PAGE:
While governments consider the best way to start easing countries back to normality, widespread testing for COVID-19 is being hailed as the most effective approach for allowing populations out of lockdown. It is also likely that testing will play a key part in unlocking the superyacht fleet, as it will enable crew and guests to confirm that a vessel and its crew are safe and minimise the risk of bringing infections on board. Various yacht agents and medical support companies have already started advertising testing to the industry.
SuperyachtNews spoke to Dr. Spike Briggs, managing director of Medical Support Offshore Ltd., about testing in the industry, and whether it would be likely for crew and guests to get tested efficiently. Before reading the following, it is important to note that the insight offered by Dr. Briggs is relevant at the time of writing, but the facts will certainly change over time, as resources and knowledge increases.
Firstly, Dr. Briggs foresees that there will be a significant demand in the superyacht industry for COVID-19 testing. “We are seeing some companies already supplying the antibody test,” he advises. “Most vessels have frequent crew and guest changeovers, involving lots of travelling, which naturally incurs risk of infection. Captains and yacht managers are trying to reduce the risk of introducing COVID-19 on to vessels, and are looking to testing to achieve this.”
“Captains and yacht managers are trying to reduce the risk of introducing COVID-19 on to vessels, and are looking to testing to achieve this.”
But testing for COVID-19 is a complex subject, and should be approached with caution. “There is no completely straightforward answer as to whether a test will give a true positive or true negative result,” explains Dr. Briggs. “But, as a starting point, no test is completely 100 per cent accurate, taking into account errors of the testing process itself, errors when taking samples and inevitable reporting errors. And, of course, every single person has a different immunological response to infections, which fundamentally affect testing accuracy.”
In terms of COVID-19 testing, there are two main types: the PCR test, used to detect the presence of the virus, and the antibody test (Immunoglobulin - usually IgG), used to test for immunity to the virus. Both tests will be useful for the superyacht industry to test crew and guests, but both tests have different characteristics that need to be considered carefully before use.
The laboratory-based PCR test is done through nasal and throat swabs with an accuracy rate of 70 to 80 per cent. It is based on viral load, so a positive result can show reasonably quickly, within about ten days after initial infection, but the result may also be falsely negative if the test is done too early. “If the PCR test is positive, it is likely that the person is infectious and so the necessary precautions should be taken,” explains Dr. Briggs. “If the test is negative, there is a reasonable chance the person is not infectious, but a small chance they are infectious. If they have been quarantined for fourteen days or so, and remain free of symptoms, there is a reasonable case for them to continue normal activities.”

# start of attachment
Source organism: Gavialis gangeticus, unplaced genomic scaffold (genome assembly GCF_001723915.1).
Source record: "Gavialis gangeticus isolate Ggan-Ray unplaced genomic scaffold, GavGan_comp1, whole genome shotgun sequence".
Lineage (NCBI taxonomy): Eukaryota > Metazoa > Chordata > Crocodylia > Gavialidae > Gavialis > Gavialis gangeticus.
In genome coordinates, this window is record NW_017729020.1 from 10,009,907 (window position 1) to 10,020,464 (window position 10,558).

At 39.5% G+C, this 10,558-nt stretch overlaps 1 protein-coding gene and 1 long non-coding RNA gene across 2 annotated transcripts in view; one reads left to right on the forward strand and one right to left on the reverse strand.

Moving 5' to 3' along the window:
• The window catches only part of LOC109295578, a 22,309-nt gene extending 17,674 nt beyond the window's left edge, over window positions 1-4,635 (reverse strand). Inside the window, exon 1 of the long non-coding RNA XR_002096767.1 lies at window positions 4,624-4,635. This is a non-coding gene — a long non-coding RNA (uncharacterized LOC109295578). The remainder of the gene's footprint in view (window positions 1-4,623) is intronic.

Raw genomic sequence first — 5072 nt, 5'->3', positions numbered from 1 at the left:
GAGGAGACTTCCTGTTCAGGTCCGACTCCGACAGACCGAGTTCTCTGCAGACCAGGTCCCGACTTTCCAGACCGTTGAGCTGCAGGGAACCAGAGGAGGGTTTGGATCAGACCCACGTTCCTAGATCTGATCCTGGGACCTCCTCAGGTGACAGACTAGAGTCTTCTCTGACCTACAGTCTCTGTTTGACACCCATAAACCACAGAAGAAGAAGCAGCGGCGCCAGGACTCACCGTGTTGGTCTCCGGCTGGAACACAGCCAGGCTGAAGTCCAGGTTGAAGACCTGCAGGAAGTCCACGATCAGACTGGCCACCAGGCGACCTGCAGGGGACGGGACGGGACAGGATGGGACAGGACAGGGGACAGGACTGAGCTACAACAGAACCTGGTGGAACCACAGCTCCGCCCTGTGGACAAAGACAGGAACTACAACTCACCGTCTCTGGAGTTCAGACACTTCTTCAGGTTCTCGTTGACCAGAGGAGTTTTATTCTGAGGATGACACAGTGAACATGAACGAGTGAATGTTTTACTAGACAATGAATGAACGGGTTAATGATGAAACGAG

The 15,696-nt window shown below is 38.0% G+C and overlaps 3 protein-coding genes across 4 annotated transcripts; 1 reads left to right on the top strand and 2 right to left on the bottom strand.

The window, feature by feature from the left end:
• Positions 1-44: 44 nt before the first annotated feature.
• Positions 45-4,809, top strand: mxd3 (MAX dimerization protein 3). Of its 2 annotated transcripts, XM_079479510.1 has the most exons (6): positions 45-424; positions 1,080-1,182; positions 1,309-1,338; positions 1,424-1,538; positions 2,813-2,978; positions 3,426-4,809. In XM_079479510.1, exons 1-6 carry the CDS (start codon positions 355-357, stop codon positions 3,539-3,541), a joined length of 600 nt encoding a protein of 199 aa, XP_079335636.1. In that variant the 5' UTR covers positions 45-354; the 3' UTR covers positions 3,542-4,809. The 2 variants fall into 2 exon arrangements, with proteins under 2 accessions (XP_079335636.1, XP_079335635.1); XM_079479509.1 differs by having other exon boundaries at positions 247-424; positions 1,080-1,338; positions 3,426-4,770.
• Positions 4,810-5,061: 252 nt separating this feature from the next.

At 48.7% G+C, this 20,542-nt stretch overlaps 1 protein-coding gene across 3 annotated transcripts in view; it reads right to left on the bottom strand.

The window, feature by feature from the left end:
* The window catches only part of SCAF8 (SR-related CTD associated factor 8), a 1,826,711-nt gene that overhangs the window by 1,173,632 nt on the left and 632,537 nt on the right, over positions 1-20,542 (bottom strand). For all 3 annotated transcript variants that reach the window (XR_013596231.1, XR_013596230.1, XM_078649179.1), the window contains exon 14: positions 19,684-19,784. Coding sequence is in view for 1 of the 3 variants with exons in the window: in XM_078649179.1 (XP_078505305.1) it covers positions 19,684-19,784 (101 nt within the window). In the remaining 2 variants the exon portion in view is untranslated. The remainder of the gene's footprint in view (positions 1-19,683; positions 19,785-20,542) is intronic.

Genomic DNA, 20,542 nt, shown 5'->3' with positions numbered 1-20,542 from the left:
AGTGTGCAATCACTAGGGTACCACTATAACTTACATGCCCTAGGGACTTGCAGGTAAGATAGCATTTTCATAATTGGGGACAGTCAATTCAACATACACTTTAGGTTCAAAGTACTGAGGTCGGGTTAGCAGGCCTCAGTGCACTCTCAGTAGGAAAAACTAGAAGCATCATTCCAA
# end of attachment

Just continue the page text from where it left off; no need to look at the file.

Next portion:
The antibody test is a rapid test with variable results. It becomes more reliable after a couple of weeks or more after the onset of symptoms. Dr. Briggs also notes that some labs are claiming great accuracy, which may or may not be the case. “If the antibody (IgG) test is positive, this shows that the person has antibodies to COVID-19, so has been exposed to the virus previously,” says Dr. Briggs. “There is a reasonable chance that the person is no longer infectious, but a small chance they continue to be infectious. If they have been symptom-free for the past fourteen days, it's reasonable for them to continue normal activities. If the test is negative, the person may have COVID-19, but no antibodies yet. Again, if they have been symptom-free for the previous fourteen days, it's probably reasonable they continue with normal activities.”
“A certain way of reducing the risk of bringing infection on board is to reduce crew turnover, and limit contact on and off the vessel – easy to say but difficult to put into action.”
Furthermore, the UK government and the Worldwide Health Organisation (WHO) are very cautious about antibody (IgG) tests due to doubts about the efficacy, and IgM tests are also reported to be quite unreliable. These tests also remain in short supply.
While there is not likely to be a sufficient supply of antibody tests to meet demand in the industry in the short term, the availability of PCR testing is being ramped up worldwide, and Dr. Briggs recommends that yachts should start investigating where they can access PCR testing; “[PCR tests] will give reasonable guidance on whether someone is actually infectious or not, with a false negative rate of about 70-80 per cent.”
“In terms of a quarantine period of 14 days, this is more or less the accepted period internationally, but there is certainly evidence that a small number of people may become symptomatic after this period,” adds Dr. Briggs. “So continual surveillance is always going to be a mainstay of good care on board. A certain way of reducing the risk of bringing infection on board is to reduce crew turnover, and limit contact on and off the vessel – easy to say but difficult to put into action.”
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